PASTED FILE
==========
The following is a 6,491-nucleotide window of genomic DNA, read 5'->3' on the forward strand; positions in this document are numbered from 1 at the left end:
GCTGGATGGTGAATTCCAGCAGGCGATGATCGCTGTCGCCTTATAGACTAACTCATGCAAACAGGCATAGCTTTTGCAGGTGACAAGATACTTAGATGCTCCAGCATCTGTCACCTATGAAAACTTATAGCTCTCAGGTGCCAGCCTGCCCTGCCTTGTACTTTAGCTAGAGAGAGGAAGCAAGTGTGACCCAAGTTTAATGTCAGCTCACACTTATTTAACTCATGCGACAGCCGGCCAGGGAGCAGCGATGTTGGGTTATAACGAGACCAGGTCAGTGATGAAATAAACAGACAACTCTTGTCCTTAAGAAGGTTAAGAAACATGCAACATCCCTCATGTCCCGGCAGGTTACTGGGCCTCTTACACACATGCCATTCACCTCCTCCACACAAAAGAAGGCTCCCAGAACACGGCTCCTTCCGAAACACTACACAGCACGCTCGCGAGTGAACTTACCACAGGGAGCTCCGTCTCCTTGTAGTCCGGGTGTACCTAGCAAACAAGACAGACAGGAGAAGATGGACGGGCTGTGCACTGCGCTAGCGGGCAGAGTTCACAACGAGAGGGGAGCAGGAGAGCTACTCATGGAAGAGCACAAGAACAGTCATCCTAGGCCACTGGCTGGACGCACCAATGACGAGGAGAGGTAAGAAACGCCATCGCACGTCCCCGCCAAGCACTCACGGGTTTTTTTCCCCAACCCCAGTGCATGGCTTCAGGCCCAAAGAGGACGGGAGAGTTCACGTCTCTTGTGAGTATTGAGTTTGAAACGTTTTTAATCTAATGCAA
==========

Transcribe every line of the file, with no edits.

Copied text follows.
The following is a 6,491-nucleotide window of genomic DNA, read 5'->3' on the forward strand; positions in this document are numbered from 1 at the left end:
GCTGGATGGTGAATTCCAGCAGGCGATGATCGCTGTCGCCTTATAGACTAACTCATGCAAACAGGCATAGCTTTTGCAGGTGACAAGATACTTAGATGCTCCAGCATCTGTCACCTATGAAAACTTATAGCTCTCAGGTGCCAGCCTGCCCTGCCTTGTACTTTAGCTAGAGAGAGGAAGCAAGTGTGACCCAAGTTTAATGTCAGCTCACACTTATTTAACTCATGCGACAGCCGGCCAGGGAGCAGCGATGTTGGGTTATAACGAGACCAGGTCAGTGATGAAATAAACAGACAACTCTTGTCCTTAAGAAGGTTAAGAAACATGCAACATCCCTCATGTCCCGGCAGGTTACTGGGCCTCTTACACACATGCCATTCACCTCCTCCACACAAAAGAAGGCTCCCAGAACACGGCTCCTTCCGAAACACTACACAGCACGCTCGCGAGTGAACTTACCACAGGGAGCTCCGTCTCCTTGTAGTCCGGGTGTACCTAGCAAACAAGACAGACAGGAGAAGATGGACGGGCTGTGCACTGCGCTAGCGGGCAGAGTTCACAACGAGAGGGGAGCAGGAGAGCTACTCATGGAAGAGCACAAGAACAGTCATCCTAGGCCACTGGCTGGACGCACCAATGACGAGGAGAGGTAAGAAACGCCATCGCACGTCCCCGCCAAGCACTCACGGGTTTTTTTCCCCAACCCCAGTGCATGGCTTCAGGCCCAAAGAGGACGGGAGAGTTCACGTCTCTTGTGAGTATTGAGTTTGAAACGTTTTTAATCTAATGCAA